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Relevance—The Fundamental Concept in the Analysis of Evidence

September 4, 2018

Relevance is important in the analysis of the admissibility of evidence for obvious reasons. But whether a particular piece of evidence is relevant is important to the analysis of evidence on an even more fundamental level than often gets discussed—its “role” in the structure of evidence analysis. In fact, the fundamental concept—the starting point—in all analysis of the admissibility of evidence in American courts is found in the first four words of Rule 402 of the Federal Rules of Evidence:

Relevant evidence is admissible . . .

. . . and its converse from the last sentence of Rule 402:

Irrelevant evidence is not admissible.

Before I go on to explain in more depth what that “role” is, let me prove the point that this is the fundamental concept of the analysis of the admissibility of evidence. Here are the first two sentences of the official “Notes” to Rule 402 written by the Federal Rules of Evidence Advisory Committee when the Federal Rules of Evidence were adopted in 1975:

The provisions that all relevant evidence is admissible, with certain exceptions, and that evidence which is not relevant is not admissible are “a presupposition involved in the very conception of a rational system of evidence.” Thayer, Preliminary Treatise on Evidence 264 (1898). They constitute the foundation upon which the structure of admission and exclusion rests.

You will observe from reading this “Note” that this “fundamental concept” is not new with the adoption of the Federal Rules, but has been “a presupposition involved in the very conception of a rational system of evidence” since at least 1898 when Harvard law professor James Bradley Thayer wrote about it.[1]

Let’s see what some others have had to say. Here is Professor Dale Nance,

The cornerstone of modern evidence law is relevance. Its rationalist tones may not engender the passion of notions like prejudice, due process, or even privilege. Yet its theoretical and practical importance cannot be denied. For example, the heart of the Federal Rules of Evidence, Rule 402, codifies the two fundamental principles of the common law of admissibility: the presumptive admissibility of relevant evidence and the inadmissibility of irrelevant evidence. Relevance is the threshold admissibility issue, applicable to every piece of evidence offered.

Dale A. Nance, Conditional Relevance Reinterpreted, 70 B.U.L. Rev. 447 (1990).

As Professor Nance[2] explains, Rule 402 embodies the central concept upon which the Federal Rules of Evidence were based. If evidence is relevant, it’s presumptively admissible. With some minor exceptions, this is the only rule of evidence which “admits” evidence.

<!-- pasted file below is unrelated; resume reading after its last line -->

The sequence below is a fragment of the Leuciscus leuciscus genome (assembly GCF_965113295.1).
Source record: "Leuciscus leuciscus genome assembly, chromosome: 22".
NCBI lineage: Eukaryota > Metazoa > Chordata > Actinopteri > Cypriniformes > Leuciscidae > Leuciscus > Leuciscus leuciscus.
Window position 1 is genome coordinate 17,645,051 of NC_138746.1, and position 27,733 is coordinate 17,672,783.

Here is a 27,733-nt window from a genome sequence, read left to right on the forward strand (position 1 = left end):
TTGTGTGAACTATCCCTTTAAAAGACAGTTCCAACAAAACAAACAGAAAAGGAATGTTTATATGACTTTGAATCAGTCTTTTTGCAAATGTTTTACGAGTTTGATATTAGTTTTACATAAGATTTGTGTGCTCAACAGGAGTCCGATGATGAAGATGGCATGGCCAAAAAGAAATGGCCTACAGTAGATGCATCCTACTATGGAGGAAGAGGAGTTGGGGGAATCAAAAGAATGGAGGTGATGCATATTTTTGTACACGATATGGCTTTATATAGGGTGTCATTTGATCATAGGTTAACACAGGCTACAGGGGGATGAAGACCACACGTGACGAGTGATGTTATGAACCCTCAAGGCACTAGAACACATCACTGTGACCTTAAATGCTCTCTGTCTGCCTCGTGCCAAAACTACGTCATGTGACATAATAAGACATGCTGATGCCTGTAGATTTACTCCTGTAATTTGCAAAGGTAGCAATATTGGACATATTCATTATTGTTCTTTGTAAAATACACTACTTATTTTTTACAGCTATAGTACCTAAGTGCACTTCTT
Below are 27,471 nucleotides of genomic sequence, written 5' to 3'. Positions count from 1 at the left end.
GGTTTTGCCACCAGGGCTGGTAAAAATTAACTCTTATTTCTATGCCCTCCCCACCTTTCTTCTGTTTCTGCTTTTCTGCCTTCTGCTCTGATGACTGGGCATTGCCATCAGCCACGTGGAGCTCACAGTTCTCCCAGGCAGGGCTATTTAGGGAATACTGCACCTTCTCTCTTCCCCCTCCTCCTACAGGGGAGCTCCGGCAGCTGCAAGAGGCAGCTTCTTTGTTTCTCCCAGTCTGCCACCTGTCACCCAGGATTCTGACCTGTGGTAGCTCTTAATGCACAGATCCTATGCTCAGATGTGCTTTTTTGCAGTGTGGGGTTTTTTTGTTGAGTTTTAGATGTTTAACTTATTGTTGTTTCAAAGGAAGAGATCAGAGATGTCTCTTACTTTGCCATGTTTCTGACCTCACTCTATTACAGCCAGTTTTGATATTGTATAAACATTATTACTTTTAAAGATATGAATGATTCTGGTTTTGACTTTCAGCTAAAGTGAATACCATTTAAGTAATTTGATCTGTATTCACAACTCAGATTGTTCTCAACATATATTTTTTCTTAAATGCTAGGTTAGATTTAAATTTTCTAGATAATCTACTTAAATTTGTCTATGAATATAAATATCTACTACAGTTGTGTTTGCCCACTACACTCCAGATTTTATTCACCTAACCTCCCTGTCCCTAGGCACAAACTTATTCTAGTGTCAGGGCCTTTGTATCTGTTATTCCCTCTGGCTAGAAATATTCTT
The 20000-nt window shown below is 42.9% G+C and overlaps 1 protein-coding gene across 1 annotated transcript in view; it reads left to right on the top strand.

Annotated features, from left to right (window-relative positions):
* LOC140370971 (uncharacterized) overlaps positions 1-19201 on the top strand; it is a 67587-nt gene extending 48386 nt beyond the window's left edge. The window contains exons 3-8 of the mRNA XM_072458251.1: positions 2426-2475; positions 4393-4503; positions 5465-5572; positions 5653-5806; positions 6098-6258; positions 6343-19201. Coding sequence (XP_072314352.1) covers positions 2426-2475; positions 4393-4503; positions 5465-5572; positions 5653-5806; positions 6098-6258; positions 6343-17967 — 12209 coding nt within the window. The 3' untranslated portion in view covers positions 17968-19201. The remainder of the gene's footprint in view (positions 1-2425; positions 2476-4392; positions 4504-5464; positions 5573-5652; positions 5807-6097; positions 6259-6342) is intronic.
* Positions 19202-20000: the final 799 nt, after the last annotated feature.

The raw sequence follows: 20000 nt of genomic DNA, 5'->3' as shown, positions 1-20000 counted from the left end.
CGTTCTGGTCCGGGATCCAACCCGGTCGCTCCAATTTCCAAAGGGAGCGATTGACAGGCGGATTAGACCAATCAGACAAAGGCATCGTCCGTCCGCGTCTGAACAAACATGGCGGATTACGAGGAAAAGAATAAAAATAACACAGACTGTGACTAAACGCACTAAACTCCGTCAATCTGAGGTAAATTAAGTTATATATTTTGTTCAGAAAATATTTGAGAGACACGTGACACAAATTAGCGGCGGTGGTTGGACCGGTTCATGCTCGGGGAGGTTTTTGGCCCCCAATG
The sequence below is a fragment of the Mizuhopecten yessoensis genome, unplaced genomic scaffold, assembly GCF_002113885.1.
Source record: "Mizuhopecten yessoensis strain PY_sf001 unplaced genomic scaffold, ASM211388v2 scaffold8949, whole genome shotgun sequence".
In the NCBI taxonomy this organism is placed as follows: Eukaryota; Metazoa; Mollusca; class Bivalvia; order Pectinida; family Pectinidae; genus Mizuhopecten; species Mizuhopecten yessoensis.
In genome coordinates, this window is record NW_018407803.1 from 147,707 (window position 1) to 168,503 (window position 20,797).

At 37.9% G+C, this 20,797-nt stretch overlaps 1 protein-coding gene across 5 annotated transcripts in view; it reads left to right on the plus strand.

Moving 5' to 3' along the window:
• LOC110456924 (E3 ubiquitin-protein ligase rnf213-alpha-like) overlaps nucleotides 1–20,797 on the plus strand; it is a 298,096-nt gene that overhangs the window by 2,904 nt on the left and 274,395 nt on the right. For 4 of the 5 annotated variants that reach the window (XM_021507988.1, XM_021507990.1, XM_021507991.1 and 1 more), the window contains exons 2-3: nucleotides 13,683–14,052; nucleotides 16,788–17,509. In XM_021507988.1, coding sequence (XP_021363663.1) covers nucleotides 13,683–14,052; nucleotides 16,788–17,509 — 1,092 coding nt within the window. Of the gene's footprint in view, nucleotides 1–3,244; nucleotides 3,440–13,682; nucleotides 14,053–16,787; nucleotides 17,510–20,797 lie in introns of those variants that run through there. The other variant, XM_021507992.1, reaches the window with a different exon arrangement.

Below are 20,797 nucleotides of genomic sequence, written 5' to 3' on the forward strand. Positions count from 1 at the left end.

The rest of the rules serve two basic purposes.  Some rules explain the way trials and rulings on evidence work. For example, Rules 101, 103, 1008, and 1101 set forth the scope and applicability of the Rules; and Rule 104 gives us guidelines on how judges make decisions preliminary to rulings on evidence. The heart of the rest of the rules, however, serve the other purpose—to permit trial judges to “exclude” relevant evidence. That’s why the next words in Rule 402 are

. . . unless any of the following provides otherwise . . . .

The point of the authorities quoted above is that we never reach questions about character evidence, or hearsay, or opinion, or any of the other difficult concepts of evidence, if the evidence is not relevant. If the evidence is relevant, it’s admissible, “unless” some other rule or provision of law allows the trial judge to exclude it.

This “central concept” is fundamental to understanding how all of the other rules apply to the situations you face on a daily basis. I wrote a bit more about it in anther blog post, “Thinking Through the Structure of Evidence.” That one will be out shortly.

[1] Professor Thayer was one of the original scholars on evidence law, and his 1893 article on judicial restraint—“The Origin and Scope of the American Doctrine of Constitutional Law”— remains “one of the most renowned pieces of scholarship in American constitutional law.”  For a discussion of Thayer’s role in the development of modern evidence analysis, see

[2] Professor Nance is an internationally recognized evidence scholar who currently teaches at Case Western Reserve University. He previously taught at Cornell University, Chicago-Kent College of Law, the University of Colorado, and the University of San Diego.

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